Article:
# The Standard Template Library: Generic Programming

This chapter is from the book

## How to Design a Generic Algorithm

Here is our task. We are given a vector of integer values. We are asked to return a new vector holding all the values that are less than 10. A quick but inflexible solution is the following:

```vector<int> less_than_10( const vector<int> &vec )
{
vector<int> nvec;
for ( int ix = 0; ix < vec.size(); ++ix )
if ( vec[ ix ] < 10 )
nvec.push_back( vec[ ix ] );
return nvec;
}```

If the user wants all the elements less than 11, we must either create a new function or generalize this one to allow the user to specify a value against which to compare the elements—for example:

`vector<int> less_than( const vector<int> &vec, int less_than_val );`

But our next task is actually somewhat more difficult. We must allow the user to specify an alternative operation, such as greater than, less than, and so on. How can we parameterize an operation?

One solution is to replace the less-than operator with a function call. We add a third parameter, pred, specifying a pointer to a function having a parameter list of two integers and returning a bool. less_than() isn't the right name any longer, so let's call it filter():

```vector<int> filter( const vector<int> &vec,
int filter_value,
bool (*pred)( int, int ));```

For our user's convenience, we also define a number of relational functions that can be passed to filter():

```bool less_than( int v1, int v2 )
{ return v1 < v2 ? true : false; }

bool greater_than( int v1, int v2 )
{ return v1 > v2 ? true : false; }```

and so on. The user can then either pass one of these functions to an invocation of filter() or define her own relational function. The only constraint is that the function passed must return bool and accept two integers in its parameter list. Here is how filter() might be invoked:

```vector<int> big_vec;
int value;
// ... fill big_vec and value
vector<int> lt_10 = filter( big_vec, value, less_than );```

The only task left for us is actually to implement filter():

```vector<int> filter( const vector<int> &vec,
int filter_value,
bool (*pred)( int, int ))
{
vector<int> nvec;

for ( int ix = 0; ix < vec.size(); ++ix )
// invokes the function addressed by pred
// tests element vec[ix] against filter_value
if ( pred( vec[ ix ], filter_value ))
nvec.push_back( vec[ ix ] );

return nvec;
}```

This implementation of filter() explicitly iterates across each element using a for loop. Let's replace the use of the for loop with the find_if() generic algorithm. We repeatedly apply find_if() to the sequence to identify each element that meets the criteria defined by the user-specified pointer to function. How might we do that?

Let's start with finding every element equal to 10. The find() generic algorithm takes three arguments: the two iterators marking the first and 1 past the last element to examine, and the value we are looking for. In the following code, count_occurs() illustrates how to apply find() repeatedly to a container without looking at any element twice:

```int count_occurs( const vector<int> &vec, int val )
{
vector<int>::const_iterator iter = vec.begin();
int occurs_count = 0;
while (( iter = find( iter, vec.end(), val )) != vec.end() )
{
++occurs_count;
++iter; // address next element
}
return occurs_count;
}```

The while loop assigns iter the return value of find(). find() returns an iterator addressing an element equal to val or, if no matching element is found, an iterator equal to vec.end(). When iter is equal to vec.end(), the loop terminates.

The success of the while loop depends on our advancing iter 1 past the matching element with each iteration of the loop. For example, let's say that vec contains the following elements: {6,10,8,4,10,7,10}. The declaration statement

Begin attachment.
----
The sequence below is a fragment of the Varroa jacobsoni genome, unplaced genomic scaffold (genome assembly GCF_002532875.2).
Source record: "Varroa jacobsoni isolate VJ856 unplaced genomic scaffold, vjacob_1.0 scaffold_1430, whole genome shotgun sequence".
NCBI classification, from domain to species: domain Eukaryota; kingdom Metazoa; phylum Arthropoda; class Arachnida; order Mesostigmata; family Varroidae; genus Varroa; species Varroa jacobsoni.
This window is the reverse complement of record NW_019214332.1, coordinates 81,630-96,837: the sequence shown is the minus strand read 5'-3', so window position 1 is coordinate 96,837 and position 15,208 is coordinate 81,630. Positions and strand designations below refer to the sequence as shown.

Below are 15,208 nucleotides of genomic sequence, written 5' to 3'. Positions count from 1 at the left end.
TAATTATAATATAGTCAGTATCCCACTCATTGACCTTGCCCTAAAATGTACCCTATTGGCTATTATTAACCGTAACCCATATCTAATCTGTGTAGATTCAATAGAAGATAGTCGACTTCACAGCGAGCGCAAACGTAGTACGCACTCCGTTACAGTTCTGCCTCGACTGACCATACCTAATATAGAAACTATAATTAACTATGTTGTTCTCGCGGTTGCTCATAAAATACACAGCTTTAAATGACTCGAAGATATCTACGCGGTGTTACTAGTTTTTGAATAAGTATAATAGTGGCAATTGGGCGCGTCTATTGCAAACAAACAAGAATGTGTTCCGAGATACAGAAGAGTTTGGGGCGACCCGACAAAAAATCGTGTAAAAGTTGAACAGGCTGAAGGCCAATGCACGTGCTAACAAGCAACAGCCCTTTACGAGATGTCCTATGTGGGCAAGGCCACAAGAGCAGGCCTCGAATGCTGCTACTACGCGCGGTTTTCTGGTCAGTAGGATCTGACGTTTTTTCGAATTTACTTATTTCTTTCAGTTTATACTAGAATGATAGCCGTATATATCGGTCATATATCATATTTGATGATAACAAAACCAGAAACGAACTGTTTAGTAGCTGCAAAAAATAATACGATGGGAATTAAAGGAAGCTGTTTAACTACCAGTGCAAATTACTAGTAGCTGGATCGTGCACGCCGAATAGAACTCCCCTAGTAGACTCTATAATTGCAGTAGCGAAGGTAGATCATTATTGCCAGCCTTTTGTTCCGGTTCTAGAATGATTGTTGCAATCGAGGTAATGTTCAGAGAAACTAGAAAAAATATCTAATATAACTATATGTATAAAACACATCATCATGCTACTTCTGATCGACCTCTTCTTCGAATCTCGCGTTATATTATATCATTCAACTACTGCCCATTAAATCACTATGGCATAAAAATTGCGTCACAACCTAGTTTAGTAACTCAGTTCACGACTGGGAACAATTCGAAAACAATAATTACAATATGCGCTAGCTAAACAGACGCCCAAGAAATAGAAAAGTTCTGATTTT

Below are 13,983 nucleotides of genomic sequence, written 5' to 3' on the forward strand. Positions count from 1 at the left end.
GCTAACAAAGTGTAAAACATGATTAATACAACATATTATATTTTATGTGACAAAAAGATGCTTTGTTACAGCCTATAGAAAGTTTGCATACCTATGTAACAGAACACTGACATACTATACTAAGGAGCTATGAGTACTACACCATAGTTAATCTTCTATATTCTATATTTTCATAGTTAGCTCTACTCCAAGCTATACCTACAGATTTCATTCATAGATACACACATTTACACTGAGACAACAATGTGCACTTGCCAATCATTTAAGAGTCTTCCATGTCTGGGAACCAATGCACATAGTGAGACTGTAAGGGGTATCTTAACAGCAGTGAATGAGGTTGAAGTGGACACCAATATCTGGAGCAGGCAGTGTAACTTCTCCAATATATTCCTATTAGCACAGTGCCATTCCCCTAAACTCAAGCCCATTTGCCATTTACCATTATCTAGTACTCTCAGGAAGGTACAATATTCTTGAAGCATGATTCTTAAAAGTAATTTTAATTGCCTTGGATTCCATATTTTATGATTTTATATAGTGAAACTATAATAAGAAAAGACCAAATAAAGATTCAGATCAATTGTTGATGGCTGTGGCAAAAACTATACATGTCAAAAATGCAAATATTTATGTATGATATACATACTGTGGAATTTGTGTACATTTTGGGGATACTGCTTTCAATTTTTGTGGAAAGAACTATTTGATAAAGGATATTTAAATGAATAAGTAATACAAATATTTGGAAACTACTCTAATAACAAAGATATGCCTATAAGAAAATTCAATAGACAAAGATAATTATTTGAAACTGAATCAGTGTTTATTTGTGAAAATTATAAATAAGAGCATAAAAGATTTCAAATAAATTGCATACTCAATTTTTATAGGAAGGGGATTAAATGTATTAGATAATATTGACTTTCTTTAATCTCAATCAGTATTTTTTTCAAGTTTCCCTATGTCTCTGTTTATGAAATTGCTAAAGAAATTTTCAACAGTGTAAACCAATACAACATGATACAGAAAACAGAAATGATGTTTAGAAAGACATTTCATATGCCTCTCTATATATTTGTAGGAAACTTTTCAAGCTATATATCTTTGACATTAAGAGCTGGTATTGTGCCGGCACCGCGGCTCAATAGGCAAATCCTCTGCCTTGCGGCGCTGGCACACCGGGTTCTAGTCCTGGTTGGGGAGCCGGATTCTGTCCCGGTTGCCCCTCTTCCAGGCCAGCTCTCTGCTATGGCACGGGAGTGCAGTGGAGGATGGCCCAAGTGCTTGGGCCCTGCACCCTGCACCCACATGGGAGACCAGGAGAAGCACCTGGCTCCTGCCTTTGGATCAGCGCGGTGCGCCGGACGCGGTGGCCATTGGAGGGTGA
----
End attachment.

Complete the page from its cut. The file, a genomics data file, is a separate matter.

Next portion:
`vector<int>::const_iterator iter = vec.begin();`

initializes iter to address the first element of the vector that holds the value 6. find() returns an iterator addressing the second element. Before we reinvoke find(), we must advance iter by 1. find() is next invoked with iter addressing the third element. find() returns an iterator addressing the fifth element, and so on.

### Function Objects

Before we reimplement filter() to support find_if(), let's look at the predefined function objects provided by the standard library. A function object is an instance of a class that provides an overloaded instance of the function call operator. Overloading the call operator allows a function object to be used just as if it were a function.

A function object implements what we would otherwise define as an independent function. Why do we bother? The primary reason is efficiency. We can inline the call operator, thereby eliminating the function call overhead that comes with invoking the operation through a pointer to function.

The standard library predefines a set of arithmetic, relational, and logical function objects. In the following list, type is replaced by a built-in or class type in an actual use of the function object:

• Six arithmetic function objects: plus<type>, minus<type>, negate<type>, multiplies<type>, divides<type>, and modulus<type>

• Six relational function objects: less<type>, less_equal<type>, greater<type>, greater_equal<type>, equal_to<type>, and not_equal_to<type>

• Three logical function objects, using the &&, ||, and ! operators, respectively: logical_and<type>, logical_or<type>, and logical_not<type>

To use the predefined function objects, we must include the associated header file:

`#include <functional>`

For example, by default, sort() orders its elements in ascending order using the less-than operator of the underlying element type. If we pass sort() the greater-than function object, the elements are now sorted in descending order:

`sort( vec.begin(), vec.end(), greater<int>() );`

The syntax

`greater<int>()`

causes an unnamed greater class template object to be created and passed into sort().

binary_search() expects the elements that it searches to be sorted by the less-than operator. For it to search our vector correctly, we must now pass it an instance of the function object used to sort our vector:

`binary_search( vec.begin(), vec.end(), elem, greater<int>() );`

Let's display the Fibonacci series in a series of increasingly impenetrable disguises: each element added to itself, each element multiplied by itself, each element added to its associated Pell series element, and so on. One way to do this is by using the transform() generic algorithm and the function objects plus<int> and multiplies<int>.

transform() must be passed (1) a pair of iterators to mark the element range to transform, (2) an iterator to point to the beginning of the container from which to fetch the values to apply to the transformation, (3) an iterator to point to the beginning of the container where we are to place the result of each transformation, and (4) the function object (or pointer to function) representing the operation to apply. For example, here is our addition of the Pell elements to those of the Fibonacci:

```transform( fib.begin(), fib.end(), // (1)